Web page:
Most major central banks agree that China is now keeping their currency undervalued to support Chinese exporters. It's not wholly illogical that Japan did once and would like to again.
      • 4 Years Ago
      I have a Sirion, it is extremely competitive on price, features and safety in its against its main rivals. Not going to win any performance competition, but for a city-car even the 1.0 is enough.

      Ergonomics are well thought of and interior space is surprisingly gigantic for its size. If anyone has experience in building small smart cars it is Daihatsu. Only if spare parts is cheaper...it is more expensive than Skoda Octavia parts!

      And as for performance, lets not forget the Charade Gtti, may it rest in peace.
      • 4 Years Ago
      Now if we can just get Toyota to pull out of the American market my wish fulfillment will be complete!
      • 4 Years Ago
      Contrary to what some people have said, Diahatsu infact make very good 'budget' cars that have proven to be extremely efficent, reliable and cheap to maintain automobiles.

      Ironically, the planned withdrawal of the brand from Europe coinsides with 'next generation' renewal of some models in Europe (and globally for other models) including the Corolla (2012 i believe) which could be an indicator of Toyota's wider product plan.

      Furthermore, Toyota Motor Corp currently owns approx 52% of Diahatsu giving them controlling interest however each eqivalent 'hatsu sold nets Toyota about half the income if a 'Toyota' was sold instead so it is possible this may have some influance with 'The Boards' decision aswell.
      • 4 Years Ago
      Im sad Diahatsu are leaving Europe, they make some great little cars, The Scion XB was one.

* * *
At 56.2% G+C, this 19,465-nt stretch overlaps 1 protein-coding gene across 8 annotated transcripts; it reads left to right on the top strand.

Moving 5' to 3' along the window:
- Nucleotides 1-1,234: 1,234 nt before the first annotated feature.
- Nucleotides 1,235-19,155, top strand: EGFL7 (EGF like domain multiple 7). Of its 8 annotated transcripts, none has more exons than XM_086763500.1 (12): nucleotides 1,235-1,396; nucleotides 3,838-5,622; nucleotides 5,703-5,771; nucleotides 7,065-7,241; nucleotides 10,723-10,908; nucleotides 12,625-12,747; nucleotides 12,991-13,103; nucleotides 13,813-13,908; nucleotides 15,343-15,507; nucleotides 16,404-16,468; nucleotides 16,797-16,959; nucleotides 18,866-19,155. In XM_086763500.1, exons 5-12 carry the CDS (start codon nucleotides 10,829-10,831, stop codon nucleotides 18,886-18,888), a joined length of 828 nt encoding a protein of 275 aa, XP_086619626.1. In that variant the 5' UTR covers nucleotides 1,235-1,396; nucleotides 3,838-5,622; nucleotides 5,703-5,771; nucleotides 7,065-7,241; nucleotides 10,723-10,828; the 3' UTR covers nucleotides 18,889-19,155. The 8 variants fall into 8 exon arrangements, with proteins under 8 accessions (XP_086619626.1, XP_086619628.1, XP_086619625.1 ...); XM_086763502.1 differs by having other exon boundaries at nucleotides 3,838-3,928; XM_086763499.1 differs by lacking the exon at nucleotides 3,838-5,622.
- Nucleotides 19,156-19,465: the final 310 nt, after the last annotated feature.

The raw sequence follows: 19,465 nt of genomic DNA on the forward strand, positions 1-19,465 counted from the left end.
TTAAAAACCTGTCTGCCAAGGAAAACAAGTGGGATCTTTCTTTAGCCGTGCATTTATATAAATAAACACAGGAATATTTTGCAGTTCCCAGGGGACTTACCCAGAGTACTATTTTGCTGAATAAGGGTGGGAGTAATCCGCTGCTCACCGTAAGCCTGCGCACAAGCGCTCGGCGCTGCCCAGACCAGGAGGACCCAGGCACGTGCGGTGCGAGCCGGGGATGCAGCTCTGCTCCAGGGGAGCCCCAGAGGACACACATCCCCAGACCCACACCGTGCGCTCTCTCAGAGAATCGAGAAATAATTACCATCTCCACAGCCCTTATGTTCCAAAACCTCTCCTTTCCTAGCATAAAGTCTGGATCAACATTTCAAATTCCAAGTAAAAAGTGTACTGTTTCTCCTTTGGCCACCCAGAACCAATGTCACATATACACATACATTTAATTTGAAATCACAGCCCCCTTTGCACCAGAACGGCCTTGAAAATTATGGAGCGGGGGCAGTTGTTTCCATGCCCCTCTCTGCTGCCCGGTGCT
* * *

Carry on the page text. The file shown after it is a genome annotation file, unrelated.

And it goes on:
• 4 Years Ago
      daihats who?
        • 4 Years Ago
        Exactly. Daihatsu? Never seen one.
      • 4 Years Ago
      There are too many nameplates in the European market anyway. I don't think anybody will miss Daihatsu. Cutting the brand from the European market will help Toyota Motor Corp.'s bottom line.
        • 4 Years Ago
        @theblackemblem

        The UK is the *only* country in Europe where Perodua is sold.
        • 4 Years Ago
        Right. My bad.

        All the more reason why Daihatsu is irrelevant in UK, though.
        • 4 Years Ago
        Weell.. their only decent cars were the Materia and the Sirion, and the Sirion was redundant with Subaru Justy.. aaaand Perodua Myvi.
        I hear that rest of the cars are too slow for the European market.
      • 4 Years Ago
      I drive a Daihatsu Move kei car as a daily commuter. The tiny engine will rev all the way to 8000 rpms, and has an amazing amount of go for such a small package (660cc). The service facilities are outstanding, and they really stand behind their product even when it is old (like mine). I am sorry to hear that they could not make it work in Europe.
      • 4 Years Ago
      Forgot to add: the i10 and i20 are from Hyundai.